|Restoring files from AppleBackup archives
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|Author:||adespoton [ Mon Feb 26, 2018 5:18 am ]|
|Post subject:||Restoring files from AppleBackup archives|
Back in the 90s, Apple released a tool with each Performa computer called Apple Backup that backed up the entire hard disk and/or the default System files to segmented files across floppy disks.
This software would only back up a SCSI disk, and would only restore to a SCSI disk when booted from the created boot floppy/CD.
I've just finished step 2 of 3 to restoring files from these backups
https://github.com/adespoton/kaitai-app ... ree/master
Step 1 allows us to parse any of the archive segments and read back the contents.
Step 2 was creating a parser for MacBinary III
Step 3 will be writing a tool that will take a folder full of Apple Backup segments and convert it to folders filled with MacBinary files
Feel free to try out the tools at the link above. You can load up the Kaitai Web IDE, load in the .ksy file and a backup file, and it'll read out the contents The format of MacBinary is very similar, so I'm planning to compile as a python script that'll just do a bulk convert. Then you just need to use Stuffit Expander to extract the MacBinary files once they're in the right place.
If anyone has a bit more spare time than me, feel free to beat me to the punch and/or make something fully featured and/or in a different language Kaitai Struct can compile to.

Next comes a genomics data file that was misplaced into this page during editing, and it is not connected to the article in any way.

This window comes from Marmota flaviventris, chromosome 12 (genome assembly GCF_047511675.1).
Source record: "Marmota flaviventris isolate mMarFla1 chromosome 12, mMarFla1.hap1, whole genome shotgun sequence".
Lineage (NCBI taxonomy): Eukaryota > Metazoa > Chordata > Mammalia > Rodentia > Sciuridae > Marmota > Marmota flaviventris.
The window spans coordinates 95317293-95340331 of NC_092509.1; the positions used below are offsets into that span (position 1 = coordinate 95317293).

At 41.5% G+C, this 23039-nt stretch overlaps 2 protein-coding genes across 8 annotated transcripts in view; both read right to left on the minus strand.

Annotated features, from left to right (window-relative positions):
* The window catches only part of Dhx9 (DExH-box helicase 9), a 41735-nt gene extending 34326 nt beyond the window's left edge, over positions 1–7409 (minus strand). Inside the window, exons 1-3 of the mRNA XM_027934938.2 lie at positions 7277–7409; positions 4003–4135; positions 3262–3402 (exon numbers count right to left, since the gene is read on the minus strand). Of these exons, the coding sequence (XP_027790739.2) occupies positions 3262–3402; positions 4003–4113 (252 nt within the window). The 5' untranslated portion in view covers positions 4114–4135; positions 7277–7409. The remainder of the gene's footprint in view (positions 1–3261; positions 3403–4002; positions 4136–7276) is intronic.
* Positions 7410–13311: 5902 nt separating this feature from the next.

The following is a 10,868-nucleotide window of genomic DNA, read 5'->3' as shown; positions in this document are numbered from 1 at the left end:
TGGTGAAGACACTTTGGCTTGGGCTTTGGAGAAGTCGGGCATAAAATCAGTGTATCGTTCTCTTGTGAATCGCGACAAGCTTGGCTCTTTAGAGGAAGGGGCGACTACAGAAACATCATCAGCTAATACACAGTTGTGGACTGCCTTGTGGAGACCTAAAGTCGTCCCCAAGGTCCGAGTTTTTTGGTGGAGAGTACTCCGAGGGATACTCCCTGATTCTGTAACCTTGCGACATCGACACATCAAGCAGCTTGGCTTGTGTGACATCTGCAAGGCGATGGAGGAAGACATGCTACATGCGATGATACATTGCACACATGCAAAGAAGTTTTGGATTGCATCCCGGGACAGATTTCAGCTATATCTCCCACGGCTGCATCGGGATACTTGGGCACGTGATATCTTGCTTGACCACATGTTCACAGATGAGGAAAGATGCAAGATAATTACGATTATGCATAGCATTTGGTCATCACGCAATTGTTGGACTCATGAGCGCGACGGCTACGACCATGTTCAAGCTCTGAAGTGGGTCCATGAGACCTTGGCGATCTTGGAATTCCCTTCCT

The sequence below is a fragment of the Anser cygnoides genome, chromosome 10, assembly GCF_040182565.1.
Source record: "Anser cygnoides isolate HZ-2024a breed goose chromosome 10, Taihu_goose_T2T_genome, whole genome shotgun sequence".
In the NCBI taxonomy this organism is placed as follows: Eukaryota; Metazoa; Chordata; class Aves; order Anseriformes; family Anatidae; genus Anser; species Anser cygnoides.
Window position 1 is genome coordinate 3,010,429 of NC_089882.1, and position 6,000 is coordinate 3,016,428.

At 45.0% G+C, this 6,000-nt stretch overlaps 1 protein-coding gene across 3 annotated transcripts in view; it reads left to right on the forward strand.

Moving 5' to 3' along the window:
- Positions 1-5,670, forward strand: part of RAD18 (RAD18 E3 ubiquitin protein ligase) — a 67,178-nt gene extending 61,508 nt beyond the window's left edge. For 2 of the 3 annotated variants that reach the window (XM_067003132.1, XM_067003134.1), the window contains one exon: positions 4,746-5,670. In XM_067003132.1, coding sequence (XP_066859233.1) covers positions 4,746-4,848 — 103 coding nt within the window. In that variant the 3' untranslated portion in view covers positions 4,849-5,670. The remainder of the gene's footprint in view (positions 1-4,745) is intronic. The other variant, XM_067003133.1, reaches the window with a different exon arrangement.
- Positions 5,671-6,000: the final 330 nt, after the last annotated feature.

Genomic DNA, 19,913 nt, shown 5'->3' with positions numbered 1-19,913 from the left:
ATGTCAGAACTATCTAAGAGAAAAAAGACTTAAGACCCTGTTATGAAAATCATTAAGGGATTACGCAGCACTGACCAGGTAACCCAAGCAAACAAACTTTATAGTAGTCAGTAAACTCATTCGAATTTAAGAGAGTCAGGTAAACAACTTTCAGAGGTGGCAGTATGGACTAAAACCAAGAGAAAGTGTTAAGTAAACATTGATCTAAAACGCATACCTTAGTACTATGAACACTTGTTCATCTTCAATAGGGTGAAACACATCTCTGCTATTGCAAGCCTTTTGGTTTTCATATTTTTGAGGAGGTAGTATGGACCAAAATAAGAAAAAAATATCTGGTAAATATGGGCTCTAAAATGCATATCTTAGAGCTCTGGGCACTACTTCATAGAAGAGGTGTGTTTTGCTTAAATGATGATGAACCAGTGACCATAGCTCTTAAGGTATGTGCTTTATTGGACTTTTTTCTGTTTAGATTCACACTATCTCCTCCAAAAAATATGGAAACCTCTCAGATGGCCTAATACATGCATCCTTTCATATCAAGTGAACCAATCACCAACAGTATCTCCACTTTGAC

|Author:||adespoton [ Thu Mar 08, 2018 10:51 pm ]|
|Post subject:||Re: Restoring files from AppleBackup archives|
If anyone wants to help, I've now got the kaitai struct for AppleBackup and MacBinary formats on https://github.com/adespoton/kaitai-app ... ree/master and have also added some pseudocode for converting an AppleBackup set to a folder structure of MacBinary files. This should allow the intrepid coder to compile the structs to the language of their choice and then write the pseudocode equivalent in that language to do the extraction.
I'll eventually get around to writing this out in Python, but if anyone else has spare cycles, feel free to write something yourself. You can even commit it back to my project if you want
It's also possible to do the same thing but write from AppleBackup to disk image format; NDIF is a bit of a headache, so writing inside a DMG container would probably be more useful. The AppleBackup archives contain all the disk headers, so these can be written back to create a disk image that looks exactly like the original drive that was backed up with Apple Backup. I haven't done any of that
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